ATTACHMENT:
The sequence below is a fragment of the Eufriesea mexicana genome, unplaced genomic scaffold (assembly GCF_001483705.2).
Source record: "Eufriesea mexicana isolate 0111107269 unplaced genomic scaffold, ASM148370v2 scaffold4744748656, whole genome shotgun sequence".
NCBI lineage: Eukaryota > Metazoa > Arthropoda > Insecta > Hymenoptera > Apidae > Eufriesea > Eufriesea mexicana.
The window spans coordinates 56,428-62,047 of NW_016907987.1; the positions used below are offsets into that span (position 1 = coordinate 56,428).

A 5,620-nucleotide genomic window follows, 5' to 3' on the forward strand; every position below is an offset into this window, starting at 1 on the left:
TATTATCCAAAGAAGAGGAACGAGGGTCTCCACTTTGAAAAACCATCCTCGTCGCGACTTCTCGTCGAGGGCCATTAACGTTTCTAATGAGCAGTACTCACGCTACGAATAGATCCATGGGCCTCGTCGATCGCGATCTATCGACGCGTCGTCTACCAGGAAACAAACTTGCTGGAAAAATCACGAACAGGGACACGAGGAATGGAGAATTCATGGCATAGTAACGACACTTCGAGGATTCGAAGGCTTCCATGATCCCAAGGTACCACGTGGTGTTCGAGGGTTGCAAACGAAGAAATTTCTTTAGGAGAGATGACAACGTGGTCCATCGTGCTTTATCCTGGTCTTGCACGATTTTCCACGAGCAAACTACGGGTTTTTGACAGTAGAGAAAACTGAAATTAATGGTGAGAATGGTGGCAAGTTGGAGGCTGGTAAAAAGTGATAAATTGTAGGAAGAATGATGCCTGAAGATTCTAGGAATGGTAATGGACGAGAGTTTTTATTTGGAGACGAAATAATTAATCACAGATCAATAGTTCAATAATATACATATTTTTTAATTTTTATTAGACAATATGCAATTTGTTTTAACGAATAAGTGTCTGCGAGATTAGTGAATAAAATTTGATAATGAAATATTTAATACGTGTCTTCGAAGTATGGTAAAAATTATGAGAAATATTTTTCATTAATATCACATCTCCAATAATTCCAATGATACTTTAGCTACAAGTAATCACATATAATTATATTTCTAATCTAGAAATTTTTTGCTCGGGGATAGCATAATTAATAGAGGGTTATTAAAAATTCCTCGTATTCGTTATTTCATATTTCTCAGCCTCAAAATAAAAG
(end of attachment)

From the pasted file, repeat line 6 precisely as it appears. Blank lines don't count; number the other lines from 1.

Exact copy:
TATTATCCAAAGAAGAGGAACGAGGGTCTCCACTTTGAAAAACCATCCTCGTCGCGACTTCTCGTCGAGGGCCATTAACGTTTCTAATGAGCAGTACTCACGCTACGAATAGATCCATGGGCCTCGTCGATCGCGATCTATCGACGCGTCGTCTACCAGGAAACAAACTTGCTGGAAAAATCACGAACAGGGACACGAGGAATGGAGAATTCATGGCATAGTAACGACACTTCGAGGATTCGAAGGCTTCCATGATCCCAAGGTACCACGTGGTGTTCGAGGGTTGCAAACGAAGAAATTTCTTTAGGAGAGATGACAACGTGGTCCATCGTGCTTTATCCTGGTCTTGCACGATTTTCCACGAGCAAACTACGGGTTTTTGACAGTAGAGAAAACTGAAATTAATGGTGAGAATGGTGGCAAGTTGGAGGCTGGTAAAAAGTGATAAATTGTAGGAAGAATGATGCCTGAAGATTCTAGGAATGGTAATGGACGAGAGTTTTTATTTGGAGACGAAATAATTAATCACAGATCAATAGTTCAATAATATACATATTTTTTAATTTTTATTAGACAATATGCAATTTGTTTTAACGAATAAGTGTCTGCGAGATTAGTGAATAAAATTTGATAATGAAATATTTAATACGTGTCTTCGAAGTATGGTAAAAATTATGAGAAATATTTTTCATTAATATCACATCTCCAATAATTCCAATGATACTTTAGCTACAAGTAATCACATATAATTATATTTCTAATCTAGAAATTTTTTGCTCGGGGATAGCATAATTAATAGAGGGTTATTAAAAATTCCTCGTATTCGTTATTTCATATTTCTCAGCCTCAAAATAAAAG